Tim Thomas might have made his last start and it looks like the Boston Bruins are getting ready for the Tuukka Rask era. According to the Boston Globe, the Bruins and Rask are interested in getting a long-term deal inked before July 1.
If the two sides aren’t able to meet that deadline, then Rask will become a restricted free agent. On July 5, he’ll be able to file for salary arbitration and the Boston Bruins will have the same option available to them the following day.
Ultimately, it’s hard to envision a scenario where Rask doesn’t end up signing with Boston. The question at this point is if the two sides will be able to agree to a long-term extension or if they’ll have to settle for a one or two-year deal.
Rask’s old contract came with a $1.25 million cap hit and the Boston Globe expects him to cost at least $2.5 million annually in his new deal. Personally, I think it could end up being significantly higher than that if he agrees to a contract in excess of four years.
Those who feel as though the Boston Bruins may rebound – John Tortorella, maybe? – likely rest some of their optimism on the back of a healthy Zdeno Chara.
It’s possible that he’s merely limping into what may otherwise be a healthy 2015-16 season, but it’s definitely looking like a slow start thanks to a lower-body injury.
The latest sign of a bumpy beginning came on Monday, as several onlookers (including CSNNE.com’s Joe Haggerty) pointed out that Chara was listed on injured reserve.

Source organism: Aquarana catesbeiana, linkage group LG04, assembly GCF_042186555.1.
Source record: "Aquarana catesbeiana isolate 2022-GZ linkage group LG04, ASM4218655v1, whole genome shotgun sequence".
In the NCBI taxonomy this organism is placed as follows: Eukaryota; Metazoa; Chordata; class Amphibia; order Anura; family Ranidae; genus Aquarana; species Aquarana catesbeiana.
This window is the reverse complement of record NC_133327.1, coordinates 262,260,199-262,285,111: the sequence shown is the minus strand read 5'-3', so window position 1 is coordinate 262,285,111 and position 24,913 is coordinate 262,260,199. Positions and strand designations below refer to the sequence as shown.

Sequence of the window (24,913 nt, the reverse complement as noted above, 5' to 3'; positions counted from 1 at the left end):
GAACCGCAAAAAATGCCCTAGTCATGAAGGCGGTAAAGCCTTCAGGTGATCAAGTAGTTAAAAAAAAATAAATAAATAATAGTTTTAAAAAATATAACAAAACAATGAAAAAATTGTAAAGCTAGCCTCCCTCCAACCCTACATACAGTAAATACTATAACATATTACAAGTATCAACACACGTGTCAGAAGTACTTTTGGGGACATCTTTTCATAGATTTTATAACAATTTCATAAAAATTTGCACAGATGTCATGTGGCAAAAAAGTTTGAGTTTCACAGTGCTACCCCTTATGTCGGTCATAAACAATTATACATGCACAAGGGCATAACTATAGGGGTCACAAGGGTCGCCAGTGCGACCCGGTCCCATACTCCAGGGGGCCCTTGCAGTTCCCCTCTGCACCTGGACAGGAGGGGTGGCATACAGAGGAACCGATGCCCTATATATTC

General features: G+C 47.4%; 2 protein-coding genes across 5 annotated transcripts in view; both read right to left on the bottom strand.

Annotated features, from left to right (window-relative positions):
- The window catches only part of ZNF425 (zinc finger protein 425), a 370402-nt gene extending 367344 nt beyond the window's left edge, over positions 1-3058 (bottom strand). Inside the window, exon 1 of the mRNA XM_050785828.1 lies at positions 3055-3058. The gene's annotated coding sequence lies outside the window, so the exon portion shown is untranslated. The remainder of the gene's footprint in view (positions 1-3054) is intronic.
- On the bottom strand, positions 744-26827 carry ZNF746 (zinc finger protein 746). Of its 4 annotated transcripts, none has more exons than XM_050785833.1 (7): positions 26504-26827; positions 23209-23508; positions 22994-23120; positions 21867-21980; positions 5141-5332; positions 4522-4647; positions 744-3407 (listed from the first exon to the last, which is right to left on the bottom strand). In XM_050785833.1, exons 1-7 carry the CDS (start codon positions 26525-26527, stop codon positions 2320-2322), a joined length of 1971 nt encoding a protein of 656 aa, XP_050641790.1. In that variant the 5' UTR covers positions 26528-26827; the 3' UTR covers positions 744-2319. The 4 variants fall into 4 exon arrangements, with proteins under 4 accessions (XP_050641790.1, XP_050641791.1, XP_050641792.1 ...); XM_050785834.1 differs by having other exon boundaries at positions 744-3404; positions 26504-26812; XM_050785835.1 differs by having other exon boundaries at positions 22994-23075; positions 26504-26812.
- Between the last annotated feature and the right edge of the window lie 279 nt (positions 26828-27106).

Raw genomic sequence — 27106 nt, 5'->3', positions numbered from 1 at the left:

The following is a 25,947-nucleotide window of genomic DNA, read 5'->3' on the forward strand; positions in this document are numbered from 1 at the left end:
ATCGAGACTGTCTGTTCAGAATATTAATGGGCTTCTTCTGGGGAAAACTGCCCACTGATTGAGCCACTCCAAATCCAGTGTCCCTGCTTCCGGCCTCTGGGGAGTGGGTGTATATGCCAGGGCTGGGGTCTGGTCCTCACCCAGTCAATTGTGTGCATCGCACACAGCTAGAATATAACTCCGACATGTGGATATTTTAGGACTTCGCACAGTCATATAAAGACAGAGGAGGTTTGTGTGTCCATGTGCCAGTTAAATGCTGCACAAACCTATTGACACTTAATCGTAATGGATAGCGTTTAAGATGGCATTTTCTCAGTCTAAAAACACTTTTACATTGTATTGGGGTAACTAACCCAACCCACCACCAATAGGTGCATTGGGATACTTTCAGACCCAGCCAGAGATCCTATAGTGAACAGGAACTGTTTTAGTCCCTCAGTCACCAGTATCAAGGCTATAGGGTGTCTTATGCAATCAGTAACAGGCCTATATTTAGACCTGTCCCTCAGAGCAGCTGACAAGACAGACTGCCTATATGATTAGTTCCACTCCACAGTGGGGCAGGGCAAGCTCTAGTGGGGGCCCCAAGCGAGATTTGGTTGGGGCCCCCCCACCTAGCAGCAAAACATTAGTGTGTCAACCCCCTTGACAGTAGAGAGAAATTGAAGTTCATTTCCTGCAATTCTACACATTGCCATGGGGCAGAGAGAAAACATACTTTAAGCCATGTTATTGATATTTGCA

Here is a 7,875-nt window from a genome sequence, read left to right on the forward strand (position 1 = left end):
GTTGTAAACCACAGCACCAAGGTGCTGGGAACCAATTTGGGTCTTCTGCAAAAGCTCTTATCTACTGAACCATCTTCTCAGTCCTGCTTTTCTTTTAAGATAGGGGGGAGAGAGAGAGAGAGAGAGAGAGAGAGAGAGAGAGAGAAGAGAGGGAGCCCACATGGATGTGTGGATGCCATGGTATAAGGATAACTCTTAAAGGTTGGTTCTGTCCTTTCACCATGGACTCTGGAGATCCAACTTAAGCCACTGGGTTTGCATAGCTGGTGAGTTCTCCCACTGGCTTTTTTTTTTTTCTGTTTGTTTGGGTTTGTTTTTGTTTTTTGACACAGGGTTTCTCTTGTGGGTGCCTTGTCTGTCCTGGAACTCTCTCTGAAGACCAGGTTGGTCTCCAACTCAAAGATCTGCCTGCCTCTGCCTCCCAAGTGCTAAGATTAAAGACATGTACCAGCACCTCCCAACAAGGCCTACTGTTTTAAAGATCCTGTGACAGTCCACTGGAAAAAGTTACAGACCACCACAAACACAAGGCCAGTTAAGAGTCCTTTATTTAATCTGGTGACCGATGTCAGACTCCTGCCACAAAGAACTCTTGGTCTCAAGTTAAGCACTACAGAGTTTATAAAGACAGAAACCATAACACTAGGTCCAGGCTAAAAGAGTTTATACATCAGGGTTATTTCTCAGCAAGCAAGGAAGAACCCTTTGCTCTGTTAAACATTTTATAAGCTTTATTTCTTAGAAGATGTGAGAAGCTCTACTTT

As Haggerty notes, that move is retroactive to Sept. 24, so his status really just opens up options for the Bruins.
Still … it’s a little unsettling, isn’t it?
The Bruins likely realize that they need to transition away from their generational behemoth, but last season provided a stark suggestion that may not be ready yet. Trading Dougie Hamilton and losing Dennis Seidenberg to injury only make them more dependent on the towering 38-year-old.
This isn’t really something to panic about, yet it might leave a few extra seats open on the Bruins’ bandwagon.
Zack Kassian may have avoided major injuries stemming from his Sunday car accident, but it likely sent the signal that he may need help.
The response: he was placed in Stage Two of the Substance Abuse and Behavioral Health Program (SABH) of the NHL and NHLPA on Monday.
According to the league’s release, Kassian “will be suspended without pay until cleared for on-ice competition by the program administrators.”
Speaking of being suspended without pay, here’s a key detail:
The 24-year-old ended up with a broken nose and broken foot from that accident. The 2015-16 season was set to be his first campaign in the Montreal Canadiens organization after a tumultuous time with the Vancouver Canucks.
Kassian spoke of becoming more mature heading to Montreal, but the Canadiens were critical of his actions, wondering how many wake-up calls someone can get.
In case you’re wondering about the difference between stage one and two: